Polyester fibers can be grafted with AA or NVF by preirradiation with γ rays. By acid hydrolysis, amide groups on the fiber surface can be converted into amino groups. Chitosan can then be grafted to modified polyester surfaces by either esterification or imine formation. The highest surface density of amino groups can be achieved by imine formation between chitosan and glutaraldehyde- treated PET-g-NH2.

Chitosan grafted polyesters show antibacterial activity for MRSA, S. aureus-2, and E. coli. The antibacterial activity increases with the surface density of amino groups. Furthermore, the antibacterial activity for E. coli is higher than that for the other bacteria, whereas the antibacterial activity for MRSA is the lowest.

Monday, November 19, 2007


Chitin was described for the first time in 1811 by Braconnot, who was professor of Science of Nancy, France. Chitosan was discovered by Rouget in 1859. He was found that chitin, which has been boiled in a very concentrated potassium hydroxide solution, becomes soluble in diluted solutions of iodine and acid, where as chitin was stained brown.

The production of chitin and chitosan is currently based on crab and shrimp shells discarded by the canning industries in Oregon, Washington, Virginia, and Japan and by various finishing fleets in the Antarctic. Several countries possess large unexploited crustacean resources e.g. Norway, Mexico, and Chile. The production of Chitosan from crustacean shells obtained, as a food industry waste is economically feasible, especially if it includes the recovery of carotenoids. The shells contain considerable quantities of astaxanthin, a carotenoid that has so far not been synthesized, and which is marketed as fish additive in aquaculture, especially for Salmon.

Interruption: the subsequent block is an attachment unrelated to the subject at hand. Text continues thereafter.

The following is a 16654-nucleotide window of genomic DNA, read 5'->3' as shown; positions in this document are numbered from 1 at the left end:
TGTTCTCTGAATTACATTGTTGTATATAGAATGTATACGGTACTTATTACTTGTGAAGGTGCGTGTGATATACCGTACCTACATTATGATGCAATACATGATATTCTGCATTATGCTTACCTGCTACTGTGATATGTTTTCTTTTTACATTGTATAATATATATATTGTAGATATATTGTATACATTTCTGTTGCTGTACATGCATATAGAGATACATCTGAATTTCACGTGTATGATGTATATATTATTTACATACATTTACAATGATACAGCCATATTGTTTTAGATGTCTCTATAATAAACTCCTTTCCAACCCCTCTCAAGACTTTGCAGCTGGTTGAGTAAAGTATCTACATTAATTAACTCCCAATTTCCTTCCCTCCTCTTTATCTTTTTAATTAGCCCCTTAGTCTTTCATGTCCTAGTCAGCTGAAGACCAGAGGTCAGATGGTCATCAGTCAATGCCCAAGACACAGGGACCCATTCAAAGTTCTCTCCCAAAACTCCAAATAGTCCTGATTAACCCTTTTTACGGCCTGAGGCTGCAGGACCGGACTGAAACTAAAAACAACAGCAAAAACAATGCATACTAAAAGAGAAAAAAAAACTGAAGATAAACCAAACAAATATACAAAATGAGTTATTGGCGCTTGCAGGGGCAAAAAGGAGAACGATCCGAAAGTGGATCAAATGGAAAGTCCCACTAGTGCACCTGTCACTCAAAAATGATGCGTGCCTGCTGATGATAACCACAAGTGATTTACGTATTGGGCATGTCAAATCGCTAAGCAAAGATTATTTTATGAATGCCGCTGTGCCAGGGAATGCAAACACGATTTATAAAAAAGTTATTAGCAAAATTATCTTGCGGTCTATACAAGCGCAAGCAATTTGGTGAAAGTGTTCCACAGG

Chitin and Chitosan:

Chitin, poly- (1,4)-2 acetomido-2-deoxy-ß-D-glucose, is the second most abundant natural polymer. Its chemical structure is similar to that of cellulose, differing only in the second carbon position where the hydroxy groups are replaced by an amino acetyl group. Chitosan is the deacetylated form of chitin, i.e. poly- (1,4)-2amido-2-deoxy- ß-D-glucose. Chitin and chitosan are widely distributed in animals and fungi and are the basic polysaccharides that are the major component of the shells of crustacean such as crab, shrimp and crayfish.
Chitin and chitosan have the potential to reduce and to solve some problems for creating “Greener environment

The following is a chronological order of the processes needed to produce Chitosan from crustacean shells

Size reduction—Protein Separation (NaOH)—Washing—Demineralization (HCl) – Washing and Dewatering – Chitin -- Deacetylation (NaOH) – Washing and Dewatering – Chitosan.

Chitin and Chitosan are natural resources refined from the waste products of the crabbing and shrimp industry. Chitin is produced from the processing waste of shellfish, frill, clams, oysters, squid, and fungi. They have a high percentage of Nitrogen (6.89%) compared to the synthetically substituted cellulose, which has 1.25% nitrogen. Chitosan has amino groups and hence it exhibits many properties, such as biodegradability, which are different from the cellulose. Chitin does not melt; it is insoluble in water, dilute acids, cold alkalies, and organic solvents. However, the solvents like formic acid, concentrated mineral acids, and tetrechloroacetic acid can dissolve Chitin, but they are not convenient and lead to polymer degradation. On the other hand, Chitosan is readily soluble in most aqueous solutions, like that of 5% formic acid and acetic acid because of the basicity of the primary amine groups. Chitosan dissolves readily when electric repulsions (corresponding to cationic charges)
are more important than the attracting interactions (such as hydrogen bonding and Vander Walls interactions). The solubility of chitosan is also favoured by the process of hydration of various, mainly charged sites. As a result, the ratio between NH3+ and NH2 groups, a parameter directly related to the charge density of the polymer, is a very important factor in ascertaining the properties of chitosan. The basic difference between